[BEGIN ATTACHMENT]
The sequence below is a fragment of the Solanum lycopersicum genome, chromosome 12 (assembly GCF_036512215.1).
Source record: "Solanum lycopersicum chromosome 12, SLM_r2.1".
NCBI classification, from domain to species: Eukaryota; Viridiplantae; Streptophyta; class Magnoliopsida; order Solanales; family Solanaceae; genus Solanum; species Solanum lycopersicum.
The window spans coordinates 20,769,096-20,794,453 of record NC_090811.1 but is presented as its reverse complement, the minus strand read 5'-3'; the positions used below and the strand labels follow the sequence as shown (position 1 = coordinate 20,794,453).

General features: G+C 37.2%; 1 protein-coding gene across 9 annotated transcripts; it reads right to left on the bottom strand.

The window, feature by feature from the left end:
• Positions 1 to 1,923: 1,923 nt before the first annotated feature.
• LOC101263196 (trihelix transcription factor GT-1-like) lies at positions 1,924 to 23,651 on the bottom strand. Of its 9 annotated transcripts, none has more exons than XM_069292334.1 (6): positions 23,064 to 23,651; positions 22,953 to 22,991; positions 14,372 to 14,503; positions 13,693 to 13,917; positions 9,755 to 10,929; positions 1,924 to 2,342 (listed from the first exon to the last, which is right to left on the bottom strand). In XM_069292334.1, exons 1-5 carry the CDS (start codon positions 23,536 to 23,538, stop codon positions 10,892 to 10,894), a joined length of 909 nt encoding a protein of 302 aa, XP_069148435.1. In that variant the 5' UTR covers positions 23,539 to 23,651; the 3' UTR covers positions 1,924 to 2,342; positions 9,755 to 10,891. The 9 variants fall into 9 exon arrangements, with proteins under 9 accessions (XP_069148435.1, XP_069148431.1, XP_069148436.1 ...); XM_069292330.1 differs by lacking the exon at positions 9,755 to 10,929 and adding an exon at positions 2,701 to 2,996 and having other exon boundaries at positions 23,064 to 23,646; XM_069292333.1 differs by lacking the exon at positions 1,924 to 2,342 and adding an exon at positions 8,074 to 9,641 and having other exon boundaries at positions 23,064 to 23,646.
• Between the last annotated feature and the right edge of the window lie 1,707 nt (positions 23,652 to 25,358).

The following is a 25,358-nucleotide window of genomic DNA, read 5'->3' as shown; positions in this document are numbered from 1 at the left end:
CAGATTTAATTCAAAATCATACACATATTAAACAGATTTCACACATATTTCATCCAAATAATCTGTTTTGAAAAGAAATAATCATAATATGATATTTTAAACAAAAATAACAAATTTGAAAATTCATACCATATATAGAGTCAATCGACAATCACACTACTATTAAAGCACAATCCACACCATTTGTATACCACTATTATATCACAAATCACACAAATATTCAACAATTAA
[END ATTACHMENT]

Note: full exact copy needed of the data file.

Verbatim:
The sequence below is a fragment of the Solanum lycopersicum genome, chromosome 12 (assembly GCF_036512215.1).
Source record: "Solanum lycopersicum chromosome 12, SLM_r2.1".
NCBI classification, from domain to species: Eukaryota; Viridiplantae; Streptophyta; class Magnoliopsida; order Solanales; family Solanaceae; genus Solanum; species Solanum lycopersicum.
The window spans coordinates 20,769,096-20,794,453 of record NC_090811.1 but is presented as its reverse complement, the minus strand read 5'-3'; the positions used below and the strand labels follow the sequence as shown (position 1 = coordinate 20,794,453).

General features: G+C 37.2%; 1 protein-coding gene across 9 annotated transcripts; it reads right to left on the bottom strand.

The window, feature by feature from the left end:
• Positions 1 to 1,923: 1,923 nt before the first annotated feature.
• LOC101263196 (trihelix transcription factor GT-1-like) lies at positions 1,924 to 23,651 on the bottom strand. Of its 9 annotated transcripts, none has more exons than XM_069292334.1 (6): positions 23,064 to 23,651; positions 22,953 to 22,991; positions 14,372 to 14,503; positions 13,693 to 13,917; positions 9,755 to 10,929; positions 1,924 to 2,342 (listed from the first exon to the last, which is right to left on the bottom strand). In XM_069292334.1, exons 1-5 carry the CDS (start codon positions 23,536 to 23,538, stop codon positions 10,892 to 10,894), a joined length of 909 nt encoding a protein of 302 aa, XP_069148435.1. In that variant the 5' UTR covers positions 23,539 to 23,651; the 3' UTR covers positions 1,924 to 2,342; positions 9,755 to 10,891. The 9 variants fall into 9 exon arrangements, with proteins under 9 accessions (XP_069148435.1, XP_069148431.1, XP_069148436.1 ...); XM_069292330.1 differs by lacking the exon at positions 9,755 to 10,929 and adding an exon at positions 2,701 to 2,996 and having other exon boundaries at positions 23,064 to 23,646; XM_069292333.1 differs by lacking the exon at positions 1,924 to 2,342 and adding an exon at positions 8,074 to 9,641 and having other exon boundaries at positions 23,064 to 23,646.
• Between the last annotated feature and the right edge of the window lie 1,707 nt (positions 23,652 to 25,358).

The following is a 25,358-nucleotide window of genomic DNA, read 5'->3' as shown; positions in this document are numbered from 1 at the left end:
CAGATTTAATTCAAAATCATACACATATTAAACAGATTTCACACATATTTCATCCAAATAATCTGTTTTGAAAAGAAATAATCATAATATGATATTTTAAACAAAAATAACAAATTTGAAAATTCATACCATATATAGAGTCAATCGACAATCACACTACTATTAAAGCACAATCCACACCATTTGTATACCACTATTATATCACAAATCACACAAATATTCAACAATTAA